1 − dσ3

R = 0 and dε1 + 2R dε3 = 0 [8]

and apply to numerical samples through the algorithm presented in Figure 8.

If simulations are run in these conditions there is no evolution of the samples, they stay at their initial mechanical state governed by the prescribed control parameters. A perturbation is necessary to conclude about the importance of the stress direction. Simulations are performed without gravity. Therefore, at a given mechanical state, some spheres float within the pores. Samples are perturbed by imposing, at a given time step t, an instantaneous velocity in a random direction to eight floating grains. Samples are virtually split into eight sub-parallelepipeds, each perturbed floating grain is chosen randomly in each sub-parallelepiped respectively. The velocity imposed to each grain is computed such that the value of kinetic energy provided is equal for each grain. The total value of external input of kinetic energy is 10−5 J, which is small with

(13)

respect to the maximum value of kinetic energy computed for fully stress controlled probes: 10−4 J. 0 0.02 0.04 0.06 0.08 0 0.002 0.004 0.006 0.008 0.01 Simulation time (s) Kinetic energy (J) total stress control control in dq = 0 and d ε < 0v 0 0.02 0.04 0.06 0.08 0 20 40 60 80 100 120 140 160 Simulation time (s) σ 1 or σ 3 (kPa) σ3 σ1 total stress control control in dq = 0 and dεv < 0

Figure 9. Comparison of reponses of sample E3 along a constant shear stress loading

path control by dσ1 = dσ3 < 0 or by dq = 0 and dεv < 0

Table 2. Stress directions and belonging to cones of unstable stress directions 3 = 100 kPa)

α R ∈ cone of unstable stress directions?

(deg) sample E1 (η = 0.82) sample E3 (η = 0.46)

200 1.94 no no

220 0.843 no yes

230 0.593 yes yes (close to the limit of the cone)

250 0.257 no no

Responses of samples E1 and E3 to the perturbation with respect to R value are presented in Figures 10 and 11 in terms of kinetic energy and radial stress, σ3,

(14)

evo-lutions. For R = 1.94 and 0.257 (α = 200 and 250 deg respectively) samples E1 and E3 reach a new equilibrium at a stress state close to the initial one. These di-rections are not included in cones for both samples. For R = 0.843 (α = 220 deg) failure is observed only for sample E3, this direction is not included in the cone for sample E1. For R = 0.593 (α = 230 deg), failure is observed for both samples, this direction corresponds to negative values of d2W for both samples. However the burst of kinetic energy is not obvious for sample E3, for which direction α = 230 deg is close to the limit of the cone. These results verify that failure can occur only along loading directions included in the cone of unstable stress directions. These unstable stress directions are closely related to the density of the granular material.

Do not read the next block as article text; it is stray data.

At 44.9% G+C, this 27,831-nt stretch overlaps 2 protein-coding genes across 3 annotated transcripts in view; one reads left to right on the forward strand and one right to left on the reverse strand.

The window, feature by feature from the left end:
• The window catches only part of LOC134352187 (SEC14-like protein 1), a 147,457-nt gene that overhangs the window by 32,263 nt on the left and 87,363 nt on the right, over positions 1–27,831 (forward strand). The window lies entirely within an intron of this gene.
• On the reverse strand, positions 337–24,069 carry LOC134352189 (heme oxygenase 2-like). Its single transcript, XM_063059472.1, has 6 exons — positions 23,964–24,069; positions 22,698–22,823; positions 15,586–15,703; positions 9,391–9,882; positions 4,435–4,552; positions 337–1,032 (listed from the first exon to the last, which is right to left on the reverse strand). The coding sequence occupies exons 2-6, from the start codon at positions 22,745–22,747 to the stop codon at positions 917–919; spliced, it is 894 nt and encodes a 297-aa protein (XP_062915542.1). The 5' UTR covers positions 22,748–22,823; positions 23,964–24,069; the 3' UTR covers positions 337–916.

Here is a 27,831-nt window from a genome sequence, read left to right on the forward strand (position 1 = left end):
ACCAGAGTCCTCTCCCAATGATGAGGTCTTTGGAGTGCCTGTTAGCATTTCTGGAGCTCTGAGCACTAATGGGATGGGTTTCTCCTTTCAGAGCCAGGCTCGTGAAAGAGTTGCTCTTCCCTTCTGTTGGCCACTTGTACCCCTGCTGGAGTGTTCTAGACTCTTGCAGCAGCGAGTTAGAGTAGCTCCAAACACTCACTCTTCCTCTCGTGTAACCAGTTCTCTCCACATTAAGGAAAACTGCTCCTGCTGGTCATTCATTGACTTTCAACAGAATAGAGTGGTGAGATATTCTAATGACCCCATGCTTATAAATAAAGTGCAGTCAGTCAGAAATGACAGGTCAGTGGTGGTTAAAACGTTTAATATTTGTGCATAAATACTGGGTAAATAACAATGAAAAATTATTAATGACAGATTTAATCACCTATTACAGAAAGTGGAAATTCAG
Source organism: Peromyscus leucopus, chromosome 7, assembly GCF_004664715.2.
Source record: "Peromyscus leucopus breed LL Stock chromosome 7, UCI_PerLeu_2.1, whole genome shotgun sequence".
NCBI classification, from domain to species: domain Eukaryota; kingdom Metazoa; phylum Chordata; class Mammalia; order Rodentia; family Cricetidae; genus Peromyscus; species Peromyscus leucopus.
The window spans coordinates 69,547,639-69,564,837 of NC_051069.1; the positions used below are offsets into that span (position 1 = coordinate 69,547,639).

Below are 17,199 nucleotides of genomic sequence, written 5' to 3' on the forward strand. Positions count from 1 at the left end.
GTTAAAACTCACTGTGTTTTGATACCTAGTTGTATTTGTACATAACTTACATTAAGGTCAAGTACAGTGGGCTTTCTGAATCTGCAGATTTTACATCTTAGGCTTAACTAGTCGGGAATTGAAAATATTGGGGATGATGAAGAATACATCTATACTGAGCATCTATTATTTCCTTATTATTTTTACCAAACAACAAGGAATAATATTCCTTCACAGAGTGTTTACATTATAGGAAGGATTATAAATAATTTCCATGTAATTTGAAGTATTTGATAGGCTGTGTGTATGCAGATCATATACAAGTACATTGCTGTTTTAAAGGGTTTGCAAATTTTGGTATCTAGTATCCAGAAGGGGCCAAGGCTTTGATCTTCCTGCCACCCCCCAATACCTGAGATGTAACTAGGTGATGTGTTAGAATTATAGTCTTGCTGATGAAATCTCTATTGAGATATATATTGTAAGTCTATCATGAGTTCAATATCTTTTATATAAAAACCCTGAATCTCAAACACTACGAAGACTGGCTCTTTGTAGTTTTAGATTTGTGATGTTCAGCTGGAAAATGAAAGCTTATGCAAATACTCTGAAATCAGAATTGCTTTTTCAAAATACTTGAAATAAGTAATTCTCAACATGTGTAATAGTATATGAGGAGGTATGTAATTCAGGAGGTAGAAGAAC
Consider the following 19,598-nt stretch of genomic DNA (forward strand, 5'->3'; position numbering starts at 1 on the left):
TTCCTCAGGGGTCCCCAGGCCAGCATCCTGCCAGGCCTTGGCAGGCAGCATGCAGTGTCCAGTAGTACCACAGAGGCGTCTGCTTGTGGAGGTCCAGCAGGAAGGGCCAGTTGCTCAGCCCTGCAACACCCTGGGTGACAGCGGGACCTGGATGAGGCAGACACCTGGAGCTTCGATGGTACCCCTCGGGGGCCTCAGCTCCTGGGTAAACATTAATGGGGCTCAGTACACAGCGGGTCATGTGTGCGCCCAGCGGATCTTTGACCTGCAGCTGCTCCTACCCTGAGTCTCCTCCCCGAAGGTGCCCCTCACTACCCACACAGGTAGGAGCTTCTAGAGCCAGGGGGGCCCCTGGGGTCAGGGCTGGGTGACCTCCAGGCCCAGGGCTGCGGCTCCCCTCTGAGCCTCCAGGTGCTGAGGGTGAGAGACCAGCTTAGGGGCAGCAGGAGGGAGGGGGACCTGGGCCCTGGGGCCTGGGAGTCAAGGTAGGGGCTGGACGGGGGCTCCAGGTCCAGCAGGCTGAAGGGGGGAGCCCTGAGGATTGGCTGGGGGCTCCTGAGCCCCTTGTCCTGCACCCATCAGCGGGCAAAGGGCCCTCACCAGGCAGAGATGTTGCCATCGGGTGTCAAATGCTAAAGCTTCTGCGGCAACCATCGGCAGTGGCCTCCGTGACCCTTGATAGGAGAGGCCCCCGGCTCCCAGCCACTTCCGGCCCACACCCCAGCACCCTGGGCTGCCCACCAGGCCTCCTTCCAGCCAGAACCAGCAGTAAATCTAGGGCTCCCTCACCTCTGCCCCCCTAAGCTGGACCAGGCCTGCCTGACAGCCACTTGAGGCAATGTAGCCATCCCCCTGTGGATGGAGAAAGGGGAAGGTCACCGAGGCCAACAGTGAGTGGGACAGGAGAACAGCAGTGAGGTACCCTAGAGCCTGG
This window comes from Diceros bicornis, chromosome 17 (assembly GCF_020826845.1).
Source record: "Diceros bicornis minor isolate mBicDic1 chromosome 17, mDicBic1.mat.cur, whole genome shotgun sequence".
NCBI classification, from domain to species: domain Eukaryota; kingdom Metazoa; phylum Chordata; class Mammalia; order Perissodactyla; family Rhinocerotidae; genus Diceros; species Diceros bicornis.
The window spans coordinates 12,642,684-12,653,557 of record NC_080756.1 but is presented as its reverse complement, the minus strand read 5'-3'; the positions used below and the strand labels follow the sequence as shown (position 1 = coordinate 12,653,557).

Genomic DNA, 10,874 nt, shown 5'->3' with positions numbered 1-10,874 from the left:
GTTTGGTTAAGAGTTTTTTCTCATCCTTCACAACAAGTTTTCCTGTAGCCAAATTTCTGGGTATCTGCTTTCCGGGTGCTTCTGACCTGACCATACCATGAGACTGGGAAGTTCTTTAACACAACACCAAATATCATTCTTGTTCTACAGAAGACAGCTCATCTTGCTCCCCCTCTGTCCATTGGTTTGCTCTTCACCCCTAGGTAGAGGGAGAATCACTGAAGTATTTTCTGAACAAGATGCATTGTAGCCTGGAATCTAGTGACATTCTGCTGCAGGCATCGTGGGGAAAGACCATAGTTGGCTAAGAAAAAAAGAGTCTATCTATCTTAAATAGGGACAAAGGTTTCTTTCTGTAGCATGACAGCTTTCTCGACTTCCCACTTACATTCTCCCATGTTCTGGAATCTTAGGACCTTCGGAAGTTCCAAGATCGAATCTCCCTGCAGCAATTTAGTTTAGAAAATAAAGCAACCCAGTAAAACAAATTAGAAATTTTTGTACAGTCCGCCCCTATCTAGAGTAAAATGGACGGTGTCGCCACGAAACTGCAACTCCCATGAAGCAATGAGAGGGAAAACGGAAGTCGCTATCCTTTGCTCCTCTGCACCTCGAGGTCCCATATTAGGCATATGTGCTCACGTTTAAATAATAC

α = 200 deg; R = 1.94 0 0.02 0.04 0.06 0.08 0 0.005 0.01 0.015 0.02 Simulation time (s) Kinetic energy (J) perturbation E1 E3 0 0.02 0.04 0.06 0.08 0 20 40 60 80 100 120 Simulation time (s) σ 3 (kPa) perturbation E3 E1 α = 220deg; R = 0.843 0 0.02 0.04 0.06 0.08 0 0.005 0.01 0.015 0.02 Simulation time (s) Kinetic energy (J) perturbation E3 E1 0 0.02 0.04 0.06 0.08 0 20 40 60 80 100 120 Simulation time (s) σ 3 (kPa) perturbation E3 E1

Figure 10. Comparison of responses, to a perturbation in kinetic energy, computed with samples E1 and E3, for α = 200 and 220 deg

5. Conclusion

Since the discrete element method involves few hypotheses, it constitutes a good tool to verify prediction deduced from analytical developments. Moreover, for very particular loading programmes, as those defined in this paper, simulations are easier to realize, than real experiments. The presented results confirm that from bifurcation

(15)